I am tired of the rug.  I cut up the t-shirts so slip-shod and sheddy that I constantly sneezed as I braided, and my nose filled with buckets [shrew-sized] of lint – I also realized there are good tightly woven shirts that are best for projects such as this, and lousy loose ones – this is made up of mostly lousy.  So I finished with the old balls that I had already cut up, and cut up one additional shirt more since I wanted a little more green in it.  Then I remembered how much it sucks to sew these things up, and I can only do about 20 minutes at a time before my fingers are a bloody mess, my hands cramp up, or I’d rather be doing something else.  The right needle and thread would make my life easier, but I don’t know quite what those would be, and I don’t want to buy anything, so sewing while wearing kitchen gloves and multiple thimbles is sort of doing the trick at the moment.  I’m sure a heavy-duty sewing machine with a zig-zag stitch would work wonders…

(And I think I already mentioned I don’t really like the look of the “country style” home with braided rugs and too much barn red and faded blues…  But then we just bought a house which fell through, and then another which also fell through and both could have used a washable rug in one area or another, so I will continue in the hopes that a third house might not actually fall through and it might still be needed, especially for our dog that isn’t ours yet, and might not exist yet either).

rug ball

rug detail

And the shirt quilt is trucking along at a slow but steady pace.  If I put my mind to it, I could finish the top pretty quickly, but I don’t seem to have any control over my mind at the moment (I mentioned we keep buying houses that fail, right?).  I also know I will soon face the dilemma of not having a suitable backing material and possibly not enough for binding, but I have the cotton batting so my future purchase should be limited to just the fabric.  It seems that should be easy enough, right?  I’d be happy with a solid color or slight pattern – certainly there should be some basic cotton stuff on sale out there somewhere…

science fair quilt

Looks like a poster session at a rag-picker’s conference, eh?  I get to play-act being a professional again, only at my own conference there are no numbers or words (not that I don’t like words, and I have a healthy respect for numbers) or snooze-inducing power-points and sweaty nervous speakers.  Or maybe I am back at a science fair – I won a couple of those once… yeah, that’s right, boost my self-esteem with memories of victories past.  These “blocks” aren’t in any permanent order, or even in a decent layout at the moment – I just sew a bunch and then arrange them at the end.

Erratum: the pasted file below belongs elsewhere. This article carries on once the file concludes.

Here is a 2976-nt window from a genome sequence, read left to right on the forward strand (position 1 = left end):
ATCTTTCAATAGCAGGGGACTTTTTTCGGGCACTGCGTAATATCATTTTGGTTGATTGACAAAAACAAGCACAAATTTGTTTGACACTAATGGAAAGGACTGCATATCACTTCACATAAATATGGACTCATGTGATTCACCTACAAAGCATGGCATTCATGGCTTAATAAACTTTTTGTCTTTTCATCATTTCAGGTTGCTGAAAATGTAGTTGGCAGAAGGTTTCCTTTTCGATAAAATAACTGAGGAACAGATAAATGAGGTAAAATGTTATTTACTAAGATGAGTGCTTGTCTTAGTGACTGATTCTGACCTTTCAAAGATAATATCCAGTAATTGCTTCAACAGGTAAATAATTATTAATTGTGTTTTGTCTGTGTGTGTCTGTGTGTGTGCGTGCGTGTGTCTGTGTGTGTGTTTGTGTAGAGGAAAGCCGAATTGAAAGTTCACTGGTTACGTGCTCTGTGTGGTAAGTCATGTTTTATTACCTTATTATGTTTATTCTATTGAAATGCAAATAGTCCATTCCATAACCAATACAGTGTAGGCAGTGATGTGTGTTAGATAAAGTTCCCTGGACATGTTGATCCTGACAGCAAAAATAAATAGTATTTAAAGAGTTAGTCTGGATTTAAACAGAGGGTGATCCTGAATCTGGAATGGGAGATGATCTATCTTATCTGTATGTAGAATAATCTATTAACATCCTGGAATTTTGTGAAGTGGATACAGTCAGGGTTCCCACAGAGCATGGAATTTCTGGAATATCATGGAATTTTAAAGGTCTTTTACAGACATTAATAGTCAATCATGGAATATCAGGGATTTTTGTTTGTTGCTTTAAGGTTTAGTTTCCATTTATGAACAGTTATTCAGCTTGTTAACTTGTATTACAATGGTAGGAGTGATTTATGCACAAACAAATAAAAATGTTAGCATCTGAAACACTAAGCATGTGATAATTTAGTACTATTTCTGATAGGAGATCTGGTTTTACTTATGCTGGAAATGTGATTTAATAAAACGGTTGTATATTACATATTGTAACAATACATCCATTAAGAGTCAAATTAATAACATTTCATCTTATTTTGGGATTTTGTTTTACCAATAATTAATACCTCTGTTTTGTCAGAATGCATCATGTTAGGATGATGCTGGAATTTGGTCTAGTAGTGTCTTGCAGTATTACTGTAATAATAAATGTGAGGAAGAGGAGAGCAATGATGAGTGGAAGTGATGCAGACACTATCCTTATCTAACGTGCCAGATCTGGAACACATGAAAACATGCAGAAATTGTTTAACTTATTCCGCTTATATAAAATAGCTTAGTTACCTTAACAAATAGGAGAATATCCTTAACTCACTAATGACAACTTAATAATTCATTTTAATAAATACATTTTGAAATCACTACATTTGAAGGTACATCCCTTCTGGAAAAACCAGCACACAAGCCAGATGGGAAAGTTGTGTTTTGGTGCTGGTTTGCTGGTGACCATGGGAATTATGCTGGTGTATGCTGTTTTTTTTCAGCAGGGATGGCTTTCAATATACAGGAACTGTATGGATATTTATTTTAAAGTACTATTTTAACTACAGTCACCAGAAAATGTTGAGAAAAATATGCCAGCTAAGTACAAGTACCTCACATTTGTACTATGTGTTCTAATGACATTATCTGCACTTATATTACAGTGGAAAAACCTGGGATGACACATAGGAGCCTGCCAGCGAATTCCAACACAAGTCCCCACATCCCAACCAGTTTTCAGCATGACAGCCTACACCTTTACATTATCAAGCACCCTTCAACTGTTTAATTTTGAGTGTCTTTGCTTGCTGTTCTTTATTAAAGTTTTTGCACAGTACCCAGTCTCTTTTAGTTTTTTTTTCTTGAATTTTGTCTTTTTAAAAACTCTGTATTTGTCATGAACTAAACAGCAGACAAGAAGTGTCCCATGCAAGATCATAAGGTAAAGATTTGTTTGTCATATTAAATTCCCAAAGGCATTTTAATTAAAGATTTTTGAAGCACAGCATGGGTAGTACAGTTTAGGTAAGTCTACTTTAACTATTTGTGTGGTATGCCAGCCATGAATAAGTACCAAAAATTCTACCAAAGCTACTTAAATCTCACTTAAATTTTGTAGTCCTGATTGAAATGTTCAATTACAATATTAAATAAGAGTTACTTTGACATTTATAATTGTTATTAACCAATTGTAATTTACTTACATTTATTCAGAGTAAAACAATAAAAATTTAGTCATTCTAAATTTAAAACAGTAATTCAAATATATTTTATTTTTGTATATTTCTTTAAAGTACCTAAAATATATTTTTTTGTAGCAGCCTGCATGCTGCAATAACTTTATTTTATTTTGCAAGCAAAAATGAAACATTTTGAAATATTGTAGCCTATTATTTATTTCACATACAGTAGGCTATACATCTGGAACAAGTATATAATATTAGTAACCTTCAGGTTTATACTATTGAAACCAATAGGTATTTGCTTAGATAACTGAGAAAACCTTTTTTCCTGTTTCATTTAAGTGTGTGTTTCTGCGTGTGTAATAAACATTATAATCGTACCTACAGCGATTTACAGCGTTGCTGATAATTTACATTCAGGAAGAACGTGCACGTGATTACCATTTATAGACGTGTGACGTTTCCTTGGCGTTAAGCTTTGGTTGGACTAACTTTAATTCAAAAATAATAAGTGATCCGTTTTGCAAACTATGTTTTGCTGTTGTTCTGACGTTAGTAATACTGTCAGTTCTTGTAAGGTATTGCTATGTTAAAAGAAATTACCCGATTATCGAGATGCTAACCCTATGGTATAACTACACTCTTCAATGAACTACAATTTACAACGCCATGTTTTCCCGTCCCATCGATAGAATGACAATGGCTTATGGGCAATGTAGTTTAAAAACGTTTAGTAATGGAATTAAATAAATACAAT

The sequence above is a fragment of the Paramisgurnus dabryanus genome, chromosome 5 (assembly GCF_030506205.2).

*Yee hah!  If you only knew the real count of my unfinished sh*t…**

**I need to know about filters and whatnot – anybody know?  I’d hate to think I’d be censored for a “bad” word (godforbid the children!), though I wonder if breast still comes up as something to be censored… hmm… booby titty cans rack jugs dirty pillows.

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Who’s my momma?

thrift stitchery

In the sometimes sad cruel world of thrift shop discards, I occasionally come across some artistic foundlings.  Who wouldn’t dream of finding a lost masterpiece/rare historic document/load of cash hidden behind a paint-by-number rendition of a horse in the desert?  But sadly, the only hidden score I’ve ever made was five bucks stuck to some used gum in a jacket pocket.  But once in awhile I’ll come across some decent handmade items – amateur paintings that are crude but appealing, wonky but charming efforts from a ceramics class, or stitchery – much in the way of beautifully embroidered home items.  With vintage stitched tablecloths, napkins, dresser scarves and the like, I assume they were made by a long ago grandmother.  They were lovingly kept, passed on, and possibly used for decades until the family ended, someone had to make a significant move or downsizing and was sad to let them go but had to, or the maker was a mean old bag and no one wanted her crap.  But these two wool canvas work pictures caught my eye since they didn’t seem to fit the mold of someone making them long ago or an assignment for a community arts class or freshman art 101.  One was framed professionally, and the other somewhat sloppily.  I’m dating them to the 1980s since the whale pattern reminds me of the cotton lining of a kelly green rubber raincoat I wore with navy duck shoes* that I had then.  The primary colors in the other also make it a good fit for the decade, or perhaps as early as the late 1970s.  I haven’t dismantled them enough to see if the canvas was printed and thus a kit, and thus I wouldn’t really be interested in them anymore, so I don’t want to know quite yet.  So I am seeking opinions, identifications, possible makers, reference leads – help?  I found them in a Goodwill in Mahopac, Putnam County, New York last fall on the way up to Rhinebeck 2012.